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Medicinal herb garden - What to grow and how to keep it growing all winter

Herb garden

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(NaturalNews) You may not think it a worthwhile endeavor to grow culinary herbs indoors, or outdoors for that matter. After all, a quick trip to most food stores will usually allow you to come back with the spices you need. But how fresh are they and have they been irradiated?

There are medicinal qualities to some culinary herbs that are best ensured by growing your own. And they don't require much space. They can even be cultivated indoors if you lack outdoor earth space or if your area suffers severe winter weather.

All material sources for this article recommend using the kitchen or area near the kitchen where there is six hours of sufficient sunlight. But if your area gets a good deal of cold weather, don't cultivate too close to windows. In lieu of sunshine, grow lamps can be used. Just be prepared for that SWAT team to bash your door down looking for weed (kidding, sort of).

One source advises bringing in herbal plants during cold weather that are perennial instead of annual. Perennials keep on going even outdoors when they go dormant during cold winters. Annuals have to be replanted.

If your dwelling requires heat throughout most of the winter, make sure that the area of potted herbal plants is humid. Without a humidifier, pebbles with water in a tray where your plant pot can be placed should work.

Culinary herbs with strong medicinal properties and health benefits

Cilantro (coriander) grows rapidly and is best started from seeds. Once harvested, cilantro does not continue growing. So it's best to stagger three pots planted some time apart to get through winter months.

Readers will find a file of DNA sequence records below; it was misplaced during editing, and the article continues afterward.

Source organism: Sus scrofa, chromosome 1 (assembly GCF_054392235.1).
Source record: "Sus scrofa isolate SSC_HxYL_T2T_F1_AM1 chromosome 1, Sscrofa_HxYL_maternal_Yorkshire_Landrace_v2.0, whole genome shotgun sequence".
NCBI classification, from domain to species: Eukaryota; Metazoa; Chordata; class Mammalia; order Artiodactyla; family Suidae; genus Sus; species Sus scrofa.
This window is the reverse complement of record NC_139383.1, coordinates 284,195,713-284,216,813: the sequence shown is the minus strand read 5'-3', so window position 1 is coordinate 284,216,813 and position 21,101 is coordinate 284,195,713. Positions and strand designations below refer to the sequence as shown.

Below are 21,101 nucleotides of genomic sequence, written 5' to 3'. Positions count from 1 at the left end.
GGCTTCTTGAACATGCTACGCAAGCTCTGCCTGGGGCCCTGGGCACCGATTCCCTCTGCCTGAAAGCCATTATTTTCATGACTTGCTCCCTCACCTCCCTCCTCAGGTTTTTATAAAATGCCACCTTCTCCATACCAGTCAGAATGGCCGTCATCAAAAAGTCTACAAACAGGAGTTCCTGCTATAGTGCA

Cilantro offers remedies for many maladies that can be found here. Even more importantly, cilantro has been discovered to actually remove heavy metals from organ tissues. These heavy metals include three of the most harmful: lead, mercury and aluminum.

By using cilantro for pestos, soups and sauces or simply constantly garnishing many cooked foods, you would be undergoing constant heavy metal chelation. Not a bad idea in our heavily contaminated heavy metal environment.

Cilantro's chelation properties were discovered intentionally and incidentally through several studies over the past few years. Combining chlorella with cilantro boosts heavy metal, especially mercury, chelation.

Rosemary is a perennial that does well in drier air, but the soil should never dry out. There are two basic types, upright and trailing. Obviously, uprights would be more appropriate for kitchen cultivating.

Rosemary has been proven by two separate studies in Spain to help ward off radiation damage from even ionizing radiation, which is the more dangerous type of radiation from atomic energy, radon and medical equipment such as mammograms, X-rays and CT scans. Airport scanners also emit ionizing radiation, which is capable of removing electrons from atoms, thus instantly damaging cells and DNA.

Other sources of radiation that are common to everyday life are Wi-Fi, cell phones and cell phone towers, all of which excite electrons in atoms enough to put them into different orbits. Not as quickly damaging short-term as ionizing radiation, but ultimately damaging with chronic exposure over time.

Using rosemary often can help reduce the effects of radiation from everyday living and even ionizing radiation.

Other herbs that can be easily grown indoors

Oregano, especially of the Greek variety, can keep growing for a couple of years. Harvesting leaves encourages that growth. Oregano is useful in a variety of foods, and oregano oils have powerful medicinal qualities.

Parsley has both a flat leaf and curly leaf variety. It thrives indoors. Harvesting the outer leaves encourages more plant growth. Parsley seems to be an underrated herb for health benefits. But it does have many health benefits.

Thyme, dill, mint and sage can also be grown indoors.









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